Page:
This batch of my favourites will not be as
well known by overseas readers but each
in their own way have made a
contribution to us that I choose not to
Born David Gordon Kirkpatrick. OA,
1927 – 2003 aged 76 when he died.
In 1951 Slim wed Joy McKean, a talented singer songwriter in her own right,
they had two children, daughter Anne is an award winning artist and son
David who became a doctor, he extended Slims life by picking up heart
problems in 2000.
As an 11 year old David had already firmly decided to pursue a career in the
music industry, even at that age he felt that he needed a snappier name after
due consideration he chose Slim Dusty, and a legend began.
By the time he was 16 he was performing at local functions and had auditioned
at the local radio station, he had also written several songs including his now
famous “When The Rain Tumbles Down In July”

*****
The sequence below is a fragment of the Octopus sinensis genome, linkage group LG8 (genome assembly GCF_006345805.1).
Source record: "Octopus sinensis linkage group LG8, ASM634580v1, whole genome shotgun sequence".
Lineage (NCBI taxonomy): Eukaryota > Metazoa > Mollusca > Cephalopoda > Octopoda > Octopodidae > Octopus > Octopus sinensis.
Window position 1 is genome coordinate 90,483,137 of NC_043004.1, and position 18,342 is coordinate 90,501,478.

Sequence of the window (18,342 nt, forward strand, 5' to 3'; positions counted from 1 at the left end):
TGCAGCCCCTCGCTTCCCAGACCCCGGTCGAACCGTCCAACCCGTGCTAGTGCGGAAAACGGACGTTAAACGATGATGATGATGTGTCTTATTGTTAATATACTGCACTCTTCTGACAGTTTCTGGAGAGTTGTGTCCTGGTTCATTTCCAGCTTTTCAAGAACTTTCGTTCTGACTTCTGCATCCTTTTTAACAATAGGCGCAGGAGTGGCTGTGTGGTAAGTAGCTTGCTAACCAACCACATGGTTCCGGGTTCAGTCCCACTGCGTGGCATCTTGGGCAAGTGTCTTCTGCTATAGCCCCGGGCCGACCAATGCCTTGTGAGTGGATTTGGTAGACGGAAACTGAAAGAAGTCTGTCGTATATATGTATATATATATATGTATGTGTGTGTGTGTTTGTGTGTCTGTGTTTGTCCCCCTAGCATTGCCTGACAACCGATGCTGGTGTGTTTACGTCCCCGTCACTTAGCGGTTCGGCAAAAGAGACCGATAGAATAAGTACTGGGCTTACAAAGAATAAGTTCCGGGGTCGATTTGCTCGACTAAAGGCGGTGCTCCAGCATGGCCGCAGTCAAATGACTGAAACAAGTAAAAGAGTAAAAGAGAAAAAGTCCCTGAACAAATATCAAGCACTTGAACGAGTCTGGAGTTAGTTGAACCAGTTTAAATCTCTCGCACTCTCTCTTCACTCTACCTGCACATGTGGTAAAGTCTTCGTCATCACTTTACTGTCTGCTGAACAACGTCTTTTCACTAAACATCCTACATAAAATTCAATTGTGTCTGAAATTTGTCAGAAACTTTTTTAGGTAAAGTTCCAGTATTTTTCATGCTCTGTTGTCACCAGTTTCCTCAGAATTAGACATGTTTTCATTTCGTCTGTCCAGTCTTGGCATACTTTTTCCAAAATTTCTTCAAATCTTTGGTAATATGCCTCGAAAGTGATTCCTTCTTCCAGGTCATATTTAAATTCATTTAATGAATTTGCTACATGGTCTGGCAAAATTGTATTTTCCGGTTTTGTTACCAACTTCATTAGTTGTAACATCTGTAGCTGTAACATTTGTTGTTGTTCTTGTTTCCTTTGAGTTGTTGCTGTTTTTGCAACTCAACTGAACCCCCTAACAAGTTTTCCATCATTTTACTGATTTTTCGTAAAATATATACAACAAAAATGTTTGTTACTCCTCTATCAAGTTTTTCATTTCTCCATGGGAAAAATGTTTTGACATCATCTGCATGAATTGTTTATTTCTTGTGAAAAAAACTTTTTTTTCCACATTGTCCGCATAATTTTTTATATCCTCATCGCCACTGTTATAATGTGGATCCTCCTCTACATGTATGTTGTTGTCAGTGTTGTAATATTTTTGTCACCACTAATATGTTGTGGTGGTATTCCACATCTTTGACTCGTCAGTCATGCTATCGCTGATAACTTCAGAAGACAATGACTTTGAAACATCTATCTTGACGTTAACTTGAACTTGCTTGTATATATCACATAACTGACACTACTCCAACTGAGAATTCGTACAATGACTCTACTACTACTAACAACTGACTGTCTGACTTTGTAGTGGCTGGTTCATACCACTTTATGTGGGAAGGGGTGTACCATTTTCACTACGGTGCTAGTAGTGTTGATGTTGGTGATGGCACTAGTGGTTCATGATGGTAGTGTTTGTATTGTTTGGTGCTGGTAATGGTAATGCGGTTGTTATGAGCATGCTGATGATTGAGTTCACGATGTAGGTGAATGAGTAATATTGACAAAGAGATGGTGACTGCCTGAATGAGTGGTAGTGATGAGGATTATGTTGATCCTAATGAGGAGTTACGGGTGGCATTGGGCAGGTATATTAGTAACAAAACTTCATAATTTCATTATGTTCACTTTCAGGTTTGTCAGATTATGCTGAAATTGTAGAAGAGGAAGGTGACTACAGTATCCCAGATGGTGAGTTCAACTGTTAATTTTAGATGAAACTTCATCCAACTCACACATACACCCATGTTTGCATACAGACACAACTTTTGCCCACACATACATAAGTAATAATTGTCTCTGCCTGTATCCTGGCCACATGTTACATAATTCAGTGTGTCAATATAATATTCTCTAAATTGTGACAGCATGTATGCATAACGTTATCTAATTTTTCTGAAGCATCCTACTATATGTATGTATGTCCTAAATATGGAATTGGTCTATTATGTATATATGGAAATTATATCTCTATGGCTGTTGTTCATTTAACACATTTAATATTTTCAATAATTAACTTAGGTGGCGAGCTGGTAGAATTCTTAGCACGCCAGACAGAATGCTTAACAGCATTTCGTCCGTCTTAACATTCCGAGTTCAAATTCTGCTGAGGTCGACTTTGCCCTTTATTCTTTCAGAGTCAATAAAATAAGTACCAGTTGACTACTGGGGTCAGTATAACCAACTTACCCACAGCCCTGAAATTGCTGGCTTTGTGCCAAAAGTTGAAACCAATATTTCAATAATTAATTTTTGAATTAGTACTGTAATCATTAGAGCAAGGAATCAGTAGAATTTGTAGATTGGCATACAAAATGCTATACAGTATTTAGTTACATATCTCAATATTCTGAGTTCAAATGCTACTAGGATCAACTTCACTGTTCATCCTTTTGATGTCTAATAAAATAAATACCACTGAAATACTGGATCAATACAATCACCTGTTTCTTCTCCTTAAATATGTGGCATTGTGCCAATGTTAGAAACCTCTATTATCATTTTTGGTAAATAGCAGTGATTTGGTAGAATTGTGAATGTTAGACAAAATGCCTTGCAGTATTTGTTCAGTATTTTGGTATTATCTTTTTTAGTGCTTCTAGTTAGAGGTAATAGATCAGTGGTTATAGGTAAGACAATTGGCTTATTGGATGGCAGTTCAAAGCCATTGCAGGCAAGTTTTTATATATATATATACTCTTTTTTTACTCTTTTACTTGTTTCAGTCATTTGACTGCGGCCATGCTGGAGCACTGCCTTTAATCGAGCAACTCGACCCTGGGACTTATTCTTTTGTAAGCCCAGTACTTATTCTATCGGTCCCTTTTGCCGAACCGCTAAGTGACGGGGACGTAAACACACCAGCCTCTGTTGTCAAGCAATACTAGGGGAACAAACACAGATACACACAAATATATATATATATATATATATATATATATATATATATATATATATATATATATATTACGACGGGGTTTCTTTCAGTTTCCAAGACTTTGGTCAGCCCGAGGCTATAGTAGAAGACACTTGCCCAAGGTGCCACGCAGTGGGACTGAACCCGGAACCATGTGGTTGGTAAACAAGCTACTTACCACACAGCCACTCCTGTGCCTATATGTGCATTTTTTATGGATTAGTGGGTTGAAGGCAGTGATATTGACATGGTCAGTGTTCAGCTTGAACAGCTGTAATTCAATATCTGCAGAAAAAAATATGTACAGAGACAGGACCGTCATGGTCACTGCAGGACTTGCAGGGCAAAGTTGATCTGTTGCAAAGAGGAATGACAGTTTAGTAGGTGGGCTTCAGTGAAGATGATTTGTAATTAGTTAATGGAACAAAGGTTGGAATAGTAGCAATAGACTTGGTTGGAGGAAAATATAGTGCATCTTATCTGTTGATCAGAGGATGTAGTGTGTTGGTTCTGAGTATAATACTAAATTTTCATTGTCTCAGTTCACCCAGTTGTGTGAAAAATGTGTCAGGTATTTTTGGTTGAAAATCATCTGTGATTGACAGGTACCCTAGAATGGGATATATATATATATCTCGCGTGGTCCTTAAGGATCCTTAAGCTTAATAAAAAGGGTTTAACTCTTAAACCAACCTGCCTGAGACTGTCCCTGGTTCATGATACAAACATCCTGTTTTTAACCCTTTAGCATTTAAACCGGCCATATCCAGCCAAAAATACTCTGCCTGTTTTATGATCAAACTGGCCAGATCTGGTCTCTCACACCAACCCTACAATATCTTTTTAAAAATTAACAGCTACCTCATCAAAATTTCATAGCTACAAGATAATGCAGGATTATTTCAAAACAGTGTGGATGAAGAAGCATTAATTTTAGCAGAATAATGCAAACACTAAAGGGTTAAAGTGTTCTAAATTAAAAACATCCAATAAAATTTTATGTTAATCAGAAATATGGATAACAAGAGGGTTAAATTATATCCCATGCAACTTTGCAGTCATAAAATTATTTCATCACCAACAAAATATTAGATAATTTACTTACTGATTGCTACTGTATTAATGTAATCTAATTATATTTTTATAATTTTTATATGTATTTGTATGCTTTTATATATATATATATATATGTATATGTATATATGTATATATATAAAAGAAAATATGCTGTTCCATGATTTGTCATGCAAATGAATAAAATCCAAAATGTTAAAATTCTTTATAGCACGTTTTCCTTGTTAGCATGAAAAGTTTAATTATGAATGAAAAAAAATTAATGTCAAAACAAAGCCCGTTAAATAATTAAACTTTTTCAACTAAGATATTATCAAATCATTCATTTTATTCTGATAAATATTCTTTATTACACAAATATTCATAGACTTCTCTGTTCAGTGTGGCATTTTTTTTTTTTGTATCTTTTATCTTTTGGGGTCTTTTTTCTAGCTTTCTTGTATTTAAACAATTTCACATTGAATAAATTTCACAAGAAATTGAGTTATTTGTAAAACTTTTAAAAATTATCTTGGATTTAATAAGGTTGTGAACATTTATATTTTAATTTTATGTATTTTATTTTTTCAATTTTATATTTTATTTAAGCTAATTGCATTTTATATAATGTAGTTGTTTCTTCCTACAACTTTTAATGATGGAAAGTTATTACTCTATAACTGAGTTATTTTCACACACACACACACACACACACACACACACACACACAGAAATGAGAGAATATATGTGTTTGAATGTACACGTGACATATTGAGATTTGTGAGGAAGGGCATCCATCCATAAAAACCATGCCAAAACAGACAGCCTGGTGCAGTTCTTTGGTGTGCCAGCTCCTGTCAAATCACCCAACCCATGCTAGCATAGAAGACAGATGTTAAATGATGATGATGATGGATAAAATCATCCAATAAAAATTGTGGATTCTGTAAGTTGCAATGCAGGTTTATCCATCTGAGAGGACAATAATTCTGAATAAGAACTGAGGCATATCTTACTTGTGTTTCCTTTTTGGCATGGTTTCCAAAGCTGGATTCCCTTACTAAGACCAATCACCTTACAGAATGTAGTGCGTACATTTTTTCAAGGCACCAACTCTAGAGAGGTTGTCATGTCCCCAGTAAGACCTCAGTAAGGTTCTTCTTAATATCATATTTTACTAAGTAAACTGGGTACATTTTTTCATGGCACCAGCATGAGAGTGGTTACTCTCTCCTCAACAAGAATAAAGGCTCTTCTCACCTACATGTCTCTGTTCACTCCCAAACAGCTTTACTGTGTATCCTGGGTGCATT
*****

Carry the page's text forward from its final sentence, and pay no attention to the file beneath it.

Slim and the family toured Australia extensively, paying particular attention to
small towns and aboriginal communities off the beaten track, these tours
became an annual event over the next 40 years with Slim determined to stay
close to his fan base.
Over the next 6 decades Slim released 104 Albums, all with the same record
label, EMI Australia, 55 years of recording.
Slim covered al forms of record from 78 rpm, 45 rpm, 33 1/3 rpm, and tapes,
CDs, VHS and DVD thrown in for good measure.
Over this lifetime of country music Slim accumulated many honors and firsts,
he won 37 Golden Guitar Awards, including the very first one awarded in 1973,
he had the first gold record in Australia in 1958 for “The Pub With No Beer”,
in 1970 he was awarded an MBE (Member British Empire) and later the
Order of Australia, In 1977 Slim was honoured by an invitation to appear on
the Grand Ol’ Opry in Nashville USA.
Slim Dusty was the first singer in the world to have his voice beamed back to
earth from space, in 1983 astronauts Bob Crippen and John Young played
Waltzing Matilda sung by Slim from Spacecraft Columbia as it orbited over
Slim again sang Waltzing Matilda as the grand finale to the Sydney Olympics
in 2000, to his biggest ever crowd, estimated at 600 million.
Slim was honoured with a State funeral in 2003, it was attended by one of the
largest funeral crowds in the history of